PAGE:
Fail­ure has al­ways been a fea­ture of the Souls games, and it has al­ways had se­vere con­se­quences. Dark Souls III re­tains some of its pre­de­ces­sors’ post-death pun­ish­ments: beat­ing a boss or con­sum­ing a cer­tain item trig­gers the Em­ber state, which boosts health and lets you sum­mon co-op part­ners. Die, and it’s gone. But here, death can be an as­set: we don’t want to give too much away, but suf­fice it to say that Dark Souls’ most oner­ous sta­tus ef­fect can, when com­bined with the right ma­te­ri­als and a will­ing­ness to per­se­vere, dra­mat­i­cally boost your cho­sen weapon’s dam­age out­put. As a way of sweet­en­ing the bit­ter pill of death af­ter death, it knocks Dark Souls II’s despawn­ing en­e­mies into a cocked hat.

In­di­vid­ual ar­eas are tightly de­signed, but we know all of the short­cuts by now – one-way doors, empty lift shafts, lad­ders that need kick­ing down – and we’re yet to loop back to an ear­lier area and ac­tu­ally be sur­prised by the dis­cov­ery. Well, once, but not in the man­ner to which we’ve grown ac­cus­tomed: deep in a for­est we opened a door that took us back about half an hour’s worth of progress, with three bon­fires about a minute’s walk away. Check­points aren’t quite as plen­ti­ful as they were in Dark Souls II, but there are cer­tainly more here than in its pre­de­ces­sor, where bon­fires were al­ways a few tough en­coun­ters far­ther away than you’d like. Here, they have a habit of turn­ing up just when you’re start­ing to feel like you need them.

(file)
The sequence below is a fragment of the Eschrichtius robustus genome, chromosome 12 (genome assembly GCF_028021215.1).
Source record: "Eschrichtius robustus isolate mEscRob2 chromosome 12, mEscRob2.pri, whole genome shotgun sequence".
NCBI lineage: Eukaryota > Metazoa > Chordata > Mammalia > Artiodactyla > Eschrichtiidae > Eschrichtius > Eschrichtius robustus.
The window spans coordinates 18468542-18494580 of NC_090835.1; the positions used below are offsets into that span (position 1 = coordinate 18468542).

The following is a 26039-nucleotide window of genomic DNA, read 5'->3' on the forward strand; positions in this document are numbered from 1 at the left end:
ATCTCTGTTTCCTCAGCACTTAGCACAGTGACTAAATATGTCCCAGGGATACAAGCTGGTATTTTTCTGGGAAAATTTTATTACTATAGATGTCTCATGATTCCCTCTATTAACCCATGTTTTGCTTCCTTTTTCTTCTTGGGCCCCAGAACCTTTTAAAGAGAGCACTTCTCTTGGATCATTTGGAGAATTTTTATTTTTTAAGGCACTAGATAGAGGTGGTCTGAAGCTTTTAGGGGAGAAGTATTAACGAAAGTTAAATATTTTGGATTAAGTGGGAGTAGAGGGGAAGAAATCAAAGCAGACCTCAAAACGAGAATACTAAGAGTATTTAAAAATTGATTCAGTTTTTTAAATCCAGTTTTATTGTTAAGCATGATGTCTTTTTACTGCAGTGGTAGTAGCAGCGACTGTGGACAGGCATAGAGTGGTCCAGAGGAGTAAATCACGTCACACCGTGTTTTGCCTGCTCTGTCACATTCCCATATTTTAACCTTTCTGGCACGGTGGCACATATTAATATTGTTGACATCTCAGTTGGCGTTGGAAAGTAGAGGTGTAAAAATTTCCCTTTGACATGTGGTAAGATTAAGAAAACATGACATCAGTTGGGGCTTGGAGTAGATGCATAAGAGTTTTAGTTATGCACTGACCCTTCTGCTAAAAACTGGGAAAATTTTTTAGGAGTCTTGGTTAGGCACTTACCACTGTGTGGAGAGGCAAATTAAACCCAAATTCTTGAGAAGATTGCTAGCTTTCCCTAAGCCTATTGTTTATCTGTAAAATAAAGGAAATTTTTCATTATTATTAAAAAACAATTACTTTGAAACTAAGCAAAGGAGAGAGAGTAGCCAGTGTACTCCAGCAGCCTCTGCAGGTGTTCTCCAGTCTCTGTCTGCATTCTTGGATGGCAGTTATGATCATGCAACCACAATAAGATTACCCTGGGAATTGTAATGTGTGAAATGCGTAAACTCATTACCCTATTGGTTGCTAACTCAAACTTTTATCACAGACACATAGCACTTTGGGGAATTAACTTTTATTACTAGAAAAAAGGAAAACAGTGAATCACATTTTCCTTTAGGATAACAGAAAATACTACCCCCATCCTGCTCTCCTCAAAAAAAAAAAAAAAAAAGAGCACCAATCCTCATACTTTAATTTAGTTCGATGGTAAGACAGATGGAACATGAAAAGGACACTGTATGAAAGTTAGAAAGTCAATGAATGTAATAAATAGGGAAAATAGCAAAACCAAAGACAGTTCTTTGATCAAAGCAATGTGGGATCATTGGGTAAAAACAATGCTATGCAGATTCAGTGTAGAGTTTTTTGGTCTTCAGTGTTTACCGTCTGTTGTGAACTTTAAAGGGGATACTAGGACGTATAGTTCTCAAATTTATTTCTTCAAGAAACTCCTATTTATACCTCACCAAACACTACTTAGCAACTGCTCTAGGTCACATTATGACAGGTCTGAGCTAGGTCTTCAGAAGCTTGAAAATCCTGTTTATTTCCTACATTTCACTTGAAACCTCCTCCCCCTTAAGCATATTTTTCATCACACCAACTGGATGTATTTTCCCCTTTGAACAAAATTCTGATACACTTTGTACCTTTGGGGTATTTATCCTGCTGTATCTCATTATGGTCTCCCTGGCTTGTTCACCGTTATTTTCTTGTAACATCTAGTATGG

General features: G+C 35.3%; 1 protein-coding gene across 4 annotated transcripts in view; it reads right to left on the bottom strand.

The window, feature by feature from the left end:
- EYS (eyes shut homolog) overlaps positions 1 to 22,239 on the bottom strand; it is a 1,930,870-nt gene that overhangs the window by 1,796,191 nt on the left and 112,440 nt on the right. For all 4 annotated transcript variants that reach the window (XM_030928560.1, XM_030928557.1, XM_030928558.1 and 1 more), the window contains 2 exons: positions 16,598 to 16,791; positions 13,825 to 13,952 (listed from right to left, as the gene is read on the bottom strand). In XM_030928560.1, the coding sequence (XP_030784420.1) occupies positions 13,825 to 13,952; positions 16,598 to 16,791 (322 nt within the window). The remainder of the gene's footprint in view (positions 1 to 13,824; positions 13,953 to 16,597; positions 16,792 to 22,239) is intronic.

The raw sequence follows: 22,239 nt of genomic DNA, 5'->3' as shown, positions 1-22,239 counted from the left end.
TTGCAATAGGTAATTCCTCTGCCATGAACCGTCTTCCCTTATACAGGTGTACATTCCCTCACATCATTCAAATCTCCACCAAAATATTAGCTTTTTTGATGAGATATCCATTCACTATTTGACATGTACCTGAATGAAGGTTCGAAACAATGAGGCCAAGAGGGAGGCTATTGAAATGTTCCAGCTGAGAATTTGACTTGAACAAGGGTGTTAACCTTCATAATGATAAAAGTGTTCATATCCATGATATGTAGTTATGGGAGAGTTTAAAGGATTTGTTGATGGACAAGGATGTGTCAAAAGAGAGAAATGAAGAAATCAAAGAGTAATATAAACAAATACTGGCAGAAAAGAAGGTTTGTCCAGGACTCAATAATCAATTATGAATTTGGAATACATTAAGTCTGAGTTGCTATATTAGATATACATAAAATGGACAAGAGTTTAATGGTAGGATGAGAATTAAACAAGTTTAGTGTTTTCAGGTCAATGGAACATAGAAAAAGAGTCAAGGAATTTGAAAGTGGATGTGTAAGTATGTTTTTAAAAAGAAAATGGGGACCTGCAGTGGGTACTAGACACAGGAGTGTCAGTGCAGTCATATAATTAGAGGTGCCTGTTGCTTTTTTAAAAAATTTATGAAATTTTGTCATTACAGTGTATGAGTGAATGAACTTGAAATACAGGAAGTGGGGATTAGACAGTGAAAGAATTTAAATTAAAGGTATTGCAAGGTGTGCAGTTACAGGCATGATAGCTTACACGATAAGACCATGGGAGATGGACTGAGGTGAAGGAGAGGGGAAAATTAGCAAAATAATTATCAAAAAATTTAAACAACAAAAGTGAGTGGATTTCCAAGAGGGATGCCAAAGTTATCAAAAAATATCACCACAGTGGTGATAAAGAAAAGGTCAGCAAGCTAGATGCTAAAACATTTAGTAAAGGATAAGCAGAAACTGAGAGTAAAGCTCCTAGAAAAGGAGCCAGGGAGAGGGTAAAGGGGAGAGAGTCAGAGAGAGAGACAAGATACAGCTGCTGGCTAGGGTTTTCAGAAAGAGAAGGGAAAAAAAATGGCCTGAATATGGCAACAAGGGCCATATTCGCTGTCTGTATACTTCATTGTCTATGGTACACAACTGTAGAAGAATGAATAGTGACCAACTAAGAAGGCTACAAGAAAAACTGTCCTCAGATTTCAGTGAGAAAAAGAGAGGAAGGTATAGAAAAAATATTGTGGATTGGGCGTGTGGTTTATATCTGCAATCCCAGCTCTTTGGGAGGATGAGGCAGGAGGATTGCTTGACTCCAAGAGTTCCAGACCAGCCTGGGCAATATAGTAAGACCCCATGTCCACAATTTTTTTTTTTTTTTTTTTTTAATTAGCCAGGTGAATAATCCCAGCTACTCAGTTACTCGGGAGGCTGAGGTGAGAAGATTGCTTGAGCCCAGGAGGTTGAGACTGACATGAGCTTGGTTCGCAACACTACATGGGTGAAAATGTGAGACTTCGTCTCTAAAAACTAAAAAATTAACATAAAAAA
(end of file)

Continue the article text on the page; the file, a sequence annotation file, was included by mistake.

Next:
We’re pick­ing holes, ad­mit­tedly, but that we even feel the need to speaks vol­umes about the way FromSoft­ware’s games have as­cended to a higher plane than most. When you have a seat at the top ta­ble, you nat­u­rally in­vite greater scru­tiny, and your lit­tle flaws mat­ter more than ev­ery­one else’s big ones. With Dark Souls III, Miyazaki has en­sured his stu­dio’s rep­u­ta­tion re­mains in­tact, and de­liv­ered on our ex­pec­ta­tions – al­beit a lit­tle too closely at times. He can’t help it, re­ally: there’s noth­ing like Dark Souls ex­cept for it­self, and there’s more of it out there with ev­ery pass­ing year. This, though, could be the last of it, and in the end there’s a sense of clo­sure. Not just for a cre­ator bound to a con­tract that’s maybe run longer than he’d planned, but for the player too, a warm­ing send-off for an old friend who’s mov­ing on to pas­tures new. We can’t wait to see what he comes up with next.

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